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I took to heart the message in November's blog by a radiology colleague. It was a refreshing reminder for me regarding collegiality, and its roots in honesty and humility. 

When sourcing for a topic, I recalled sitting down to clear the backlog of Residency administrative work. Fellow Residents may be familiar with this query in the programme evaluation form: "Has the rotation ensured that your clinical education will not be compromised by excessive service obligations?"  The oft-censored corner of my mind was chuckling. While Residency makes a fair attempt and we are getting a better balance compared to the BST days, service requirements (such as 30-40 patients in a morning clinic) seem like an unavoidable reality.

As my 'service' year in R3 drew close, I found myself contemplating the increased patient load versus the need to provide comprehensive care. What is it that keeps me going as a doctor in the public sector?

To fellow healthcare professionals, I would like to share this paraphrase from the great Lord of the Rings trilogy.

"Our healthcare system is indeed full of peril, and in it there are many dark places; but still there is much that is fair; and though in [my walk as a doctor] love is now mingled with grief, it grows perhaps the greater.” 

I will always appreciate the colleagues who helped to clear the 70+ patients in the ACC clinic, the senior who took a case off my toppling ED pile and ensured that I took a lunch break. The nurse who talked to the difficult family and offered to pack supper on call and the patient who entered the consultation room with the words, "You have been working hard, thank you."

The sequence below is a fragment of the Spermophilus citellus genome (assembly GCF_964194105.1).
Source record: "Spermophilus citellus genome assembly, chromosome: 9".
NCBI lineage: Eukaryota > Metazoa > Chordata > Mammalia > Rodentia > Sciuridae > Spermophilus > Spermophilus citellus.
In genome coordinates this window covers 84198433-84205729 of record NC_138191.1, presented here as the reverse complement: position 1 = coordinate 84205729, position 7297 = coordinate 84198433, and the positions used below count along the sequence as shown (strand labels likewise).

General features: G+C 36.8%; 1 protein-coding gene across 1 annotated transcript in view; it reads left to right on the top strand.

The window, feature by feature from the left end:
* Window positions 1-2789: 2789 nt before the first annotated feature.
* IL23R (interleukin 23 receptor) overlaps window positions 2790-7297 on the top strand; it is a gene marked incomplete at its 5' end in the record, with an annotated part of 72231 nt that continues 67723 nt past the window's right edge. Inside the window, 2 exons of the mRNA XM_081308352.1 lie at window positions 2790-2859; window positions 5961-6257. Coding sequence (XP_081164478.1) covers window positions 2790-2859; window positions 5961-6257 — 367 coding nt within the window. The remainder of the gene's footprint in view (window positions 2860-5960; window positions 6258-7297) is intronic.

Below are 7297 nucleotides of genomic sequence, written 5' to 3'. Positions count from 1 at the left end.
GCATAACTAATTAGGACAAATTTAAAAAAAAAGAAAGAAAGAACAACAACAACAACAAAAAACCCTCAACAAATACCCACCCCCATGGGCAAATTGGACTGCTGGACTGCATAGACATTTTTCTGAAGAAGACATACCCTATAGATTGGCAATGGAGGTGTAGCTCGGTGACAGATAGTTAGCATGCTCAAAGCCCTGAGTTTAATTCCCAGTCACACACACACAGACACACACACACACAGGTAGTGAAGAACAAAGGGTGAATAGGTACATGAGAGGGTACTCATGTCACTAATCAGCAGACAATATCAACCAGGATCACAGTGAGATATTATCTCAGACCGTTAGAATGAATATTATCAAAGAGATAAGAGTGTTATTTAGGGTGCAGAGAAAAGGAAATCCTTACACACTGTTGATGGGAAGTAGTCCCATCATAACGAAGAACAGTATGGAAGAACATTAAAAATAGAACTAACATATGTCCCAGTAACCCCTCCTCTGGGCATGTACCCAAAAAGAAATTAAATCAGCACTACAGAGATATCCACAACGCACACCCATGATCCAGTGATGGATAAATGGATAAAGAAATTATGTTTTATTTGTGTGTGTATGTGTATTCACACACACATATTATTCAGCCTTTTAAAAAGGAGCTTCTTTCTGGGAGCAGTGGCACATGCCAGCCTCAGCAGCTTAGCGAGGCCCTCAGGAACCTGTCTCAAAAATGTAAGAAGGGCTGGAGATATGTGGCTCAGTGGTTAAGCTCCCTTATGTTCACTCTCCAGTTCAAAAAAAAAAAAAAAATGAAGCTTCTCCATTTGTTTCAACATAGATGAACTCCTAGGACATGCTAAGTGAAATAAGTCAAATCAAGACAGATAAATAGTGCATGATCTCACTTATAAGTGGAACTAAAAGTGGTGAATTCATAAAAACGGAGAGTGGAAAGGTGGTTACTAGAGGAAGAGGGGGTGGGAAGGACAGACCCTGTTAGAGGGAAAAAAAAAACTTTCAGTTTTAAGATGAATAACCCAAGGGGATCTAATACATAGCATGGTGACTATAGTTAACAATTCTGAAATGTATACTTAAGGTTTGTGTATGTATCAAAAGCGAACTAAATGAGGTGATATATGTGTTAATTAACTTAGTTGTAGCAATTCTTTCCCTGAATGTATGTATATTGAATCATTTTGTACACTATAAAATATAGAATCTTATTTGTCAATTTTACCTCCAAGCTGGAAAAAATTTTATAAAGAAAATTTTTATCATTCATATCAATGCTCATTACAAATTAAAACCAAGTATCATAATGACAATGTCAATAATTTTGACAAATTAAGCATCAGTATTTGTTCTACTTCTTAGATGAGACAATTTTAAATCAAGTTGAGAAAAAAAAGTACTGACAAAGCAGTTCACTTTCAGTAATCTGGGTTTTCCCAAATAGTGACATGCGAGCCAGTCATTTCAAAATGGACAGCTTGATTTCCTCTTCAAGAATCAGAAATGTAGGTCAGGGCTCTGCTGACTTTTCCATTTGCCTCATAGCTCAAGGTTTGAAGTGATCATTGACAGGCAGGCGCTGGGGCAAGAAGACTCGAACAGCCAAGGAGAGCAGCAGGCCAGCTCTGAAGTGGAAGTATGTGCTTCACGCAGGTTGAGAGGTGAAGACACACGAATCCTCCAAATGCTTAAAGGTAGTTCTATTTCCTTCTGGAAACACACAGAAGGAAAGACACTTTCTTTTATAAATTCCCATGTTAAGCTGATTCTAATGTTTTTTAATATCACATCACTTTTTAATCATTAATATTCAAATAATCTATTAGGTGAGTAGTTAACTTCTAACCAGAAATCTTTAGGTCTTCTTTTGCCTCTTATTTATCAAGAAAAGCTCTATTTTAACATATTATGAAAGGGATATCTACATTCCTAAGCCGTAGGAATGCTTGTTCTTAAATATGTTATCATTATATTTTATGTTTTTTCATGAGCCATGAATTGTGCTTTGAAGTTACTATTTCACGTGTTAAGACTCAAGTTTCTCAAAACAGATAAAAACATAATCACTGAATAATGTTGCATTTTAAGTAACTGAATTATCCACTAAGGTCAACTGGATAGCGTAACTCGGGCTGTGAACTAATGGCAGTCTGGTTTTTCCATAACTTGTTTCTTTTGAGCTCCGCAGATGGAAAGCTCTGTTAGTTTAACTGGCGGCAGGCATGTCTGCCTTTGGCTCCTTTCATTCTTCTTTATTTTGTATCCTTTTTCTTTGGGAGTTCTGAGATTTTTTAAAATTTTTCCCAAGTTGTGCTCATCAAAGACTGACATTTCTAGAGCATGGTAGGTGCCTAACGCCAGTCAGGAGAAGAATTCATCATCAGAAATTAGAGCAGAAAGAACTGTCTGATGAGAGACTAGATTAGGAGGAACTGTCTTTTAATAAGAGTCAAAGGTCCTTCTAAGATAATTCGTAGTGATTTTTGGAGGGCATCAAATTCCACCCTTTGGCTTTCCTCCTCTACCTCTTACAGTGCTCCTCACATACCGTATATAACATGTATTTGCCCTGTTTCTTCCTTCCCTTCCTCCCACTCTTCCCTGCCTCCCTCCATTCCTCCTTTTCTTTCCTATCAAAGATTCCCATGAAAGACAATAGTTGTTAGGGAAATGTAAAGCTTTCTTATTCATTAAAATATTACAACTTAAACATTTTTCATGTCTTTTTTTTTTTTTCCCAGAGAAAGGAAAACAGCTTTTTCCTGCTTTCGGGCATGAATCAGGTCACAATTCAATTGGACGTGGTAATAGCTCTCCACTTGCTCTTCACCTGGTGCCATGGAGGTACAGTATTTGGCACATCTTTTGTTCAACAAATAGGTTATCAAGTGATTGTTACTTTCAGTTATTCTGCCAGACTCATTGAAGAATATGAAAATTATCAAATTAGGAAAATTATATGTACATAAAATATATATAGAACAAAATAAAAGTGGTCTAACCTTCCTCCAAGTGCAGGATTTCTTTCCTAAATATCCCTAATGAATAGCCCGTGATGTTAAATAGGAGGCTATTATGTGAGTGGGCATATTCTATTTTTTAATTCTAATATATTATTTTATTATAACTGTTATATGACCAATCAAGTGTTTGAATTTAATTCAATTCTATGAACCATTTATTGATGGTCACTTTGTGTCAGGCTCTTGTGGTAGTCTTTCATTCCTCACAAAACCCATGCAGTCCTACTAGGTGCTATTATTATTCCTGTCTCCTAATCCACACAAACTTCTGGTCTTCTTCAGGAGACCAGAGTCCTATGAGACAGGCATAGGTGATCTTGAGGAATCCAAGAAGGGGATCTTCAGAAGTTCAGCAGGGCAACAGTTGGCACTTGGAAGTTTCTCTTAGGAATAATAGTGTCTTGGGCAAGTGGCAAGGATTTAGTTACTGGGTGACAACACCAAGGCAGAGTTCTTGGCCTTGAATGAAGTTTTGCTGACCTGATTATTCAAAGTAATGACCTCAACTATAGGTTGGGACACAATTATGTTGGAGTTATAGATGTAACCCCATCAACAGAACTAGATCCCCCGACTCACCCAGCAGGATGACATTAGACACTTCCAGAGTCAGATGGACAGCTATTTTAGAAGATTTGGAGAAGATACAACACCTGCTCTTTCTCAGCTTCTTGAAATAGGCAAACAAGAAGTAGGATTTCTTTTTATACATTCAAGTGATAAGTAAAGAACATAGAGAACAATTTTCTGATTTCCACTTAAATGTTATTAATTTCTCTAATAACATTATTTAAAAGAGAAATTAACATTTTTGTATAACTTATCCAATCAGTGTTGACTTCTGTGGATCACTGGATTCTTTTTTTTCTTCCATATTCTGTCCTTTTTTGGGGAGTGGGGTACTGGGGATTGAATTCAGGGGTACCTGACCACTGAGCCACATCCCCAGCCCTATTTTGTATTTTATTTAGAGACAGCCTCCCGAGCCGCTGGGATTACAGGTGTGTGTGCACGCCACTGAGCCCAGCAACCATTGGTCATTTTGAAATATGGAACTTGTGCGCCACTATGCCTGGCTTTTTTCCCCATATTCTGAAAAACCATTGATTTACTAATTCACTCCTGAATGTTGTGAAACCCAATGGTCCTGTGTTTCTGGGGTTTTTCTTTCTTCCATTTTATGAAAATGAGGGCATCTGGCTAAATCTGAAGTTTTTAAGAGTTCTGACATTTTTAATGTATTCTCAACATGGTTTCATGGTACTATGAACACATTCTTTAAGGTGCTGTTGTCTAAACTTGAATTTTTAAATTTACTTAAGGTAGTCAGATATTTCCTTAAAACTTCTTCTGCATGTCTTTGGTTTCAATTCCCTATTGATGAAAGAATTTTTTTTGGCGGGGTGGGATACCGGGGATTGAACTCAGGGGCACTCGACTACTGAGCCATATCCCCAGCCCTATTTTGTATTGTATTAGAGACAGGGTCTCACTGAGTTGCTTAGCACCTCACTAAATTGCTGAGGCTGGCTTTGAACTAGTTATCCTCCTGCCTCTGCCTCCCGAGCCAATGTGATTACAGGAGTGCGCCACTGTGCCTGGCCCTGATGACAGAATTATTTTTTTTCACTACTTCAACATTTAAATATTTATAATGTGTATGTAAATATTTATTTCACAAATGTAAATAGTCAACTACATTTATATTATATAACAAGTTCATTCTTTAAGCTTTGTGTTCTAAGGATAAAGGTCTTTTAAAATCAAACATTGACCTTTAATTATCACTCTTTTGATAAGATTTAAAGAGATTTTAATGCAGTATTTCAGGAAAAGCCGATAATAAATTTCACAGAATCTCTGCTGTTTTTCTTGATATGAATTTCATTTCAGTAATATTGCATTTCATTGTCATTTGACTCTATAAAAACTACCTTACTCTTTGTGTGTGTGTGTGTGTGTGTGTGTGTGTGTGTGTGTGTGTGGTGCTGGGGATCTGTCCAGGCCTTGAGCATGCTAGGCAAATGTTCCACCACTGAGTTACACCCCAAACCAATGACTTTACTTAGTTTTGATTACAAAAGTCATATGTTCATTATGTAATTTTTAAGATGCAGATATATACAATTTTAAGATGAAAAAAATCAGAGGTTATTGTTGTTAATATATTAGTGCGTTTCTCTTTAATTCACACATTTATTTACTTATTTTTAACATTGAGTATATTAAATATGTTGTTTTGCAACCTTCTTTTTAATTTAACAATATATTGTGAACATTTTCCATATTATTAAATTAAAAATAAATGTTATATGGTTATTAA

Every experience has given me a greater understanding of what it means to be a doctor. I believe that career resilience requires that physicians reflect on and define the sources of their own intrinsic motivation, as a doctor and as a person. A scene in the Lord of the Rings trilogy resonates for me. Standing at the stairs of Cirith Ungol (a dark, despairing place), Frodo asked, "What are we holding on to, Sam?" Sam replied, "That there is some good in this world, and it's worth fighting for."

My journey as a young doctor has truly been a privilege only made possible by the efforts of many others. There have been wonderful seniors, who through their incredible patience imparted skills and values. They have inspired me to soldier on and to pay it forward. Teamwork and mutual support amongst colleagues has sustained me through some dark days. I am constantly humbled by patients who place their trust in me as their physician.  I am reminded that it is a calling to serve. This has been my motivation - to live up to the duty entrusted by my training, to take personal responsibility for providing comprehensive and continuing care for my patients, when I say "I will take care of this." 

For everything there is a season, and whatever life brings, I believe that there is always a time to serve.  To cherished friends and colleagues, mentors and patients, I would like to wish you all a Merry Christmas Season. May the coming year bring timely opportunities to serve with a joyful heart.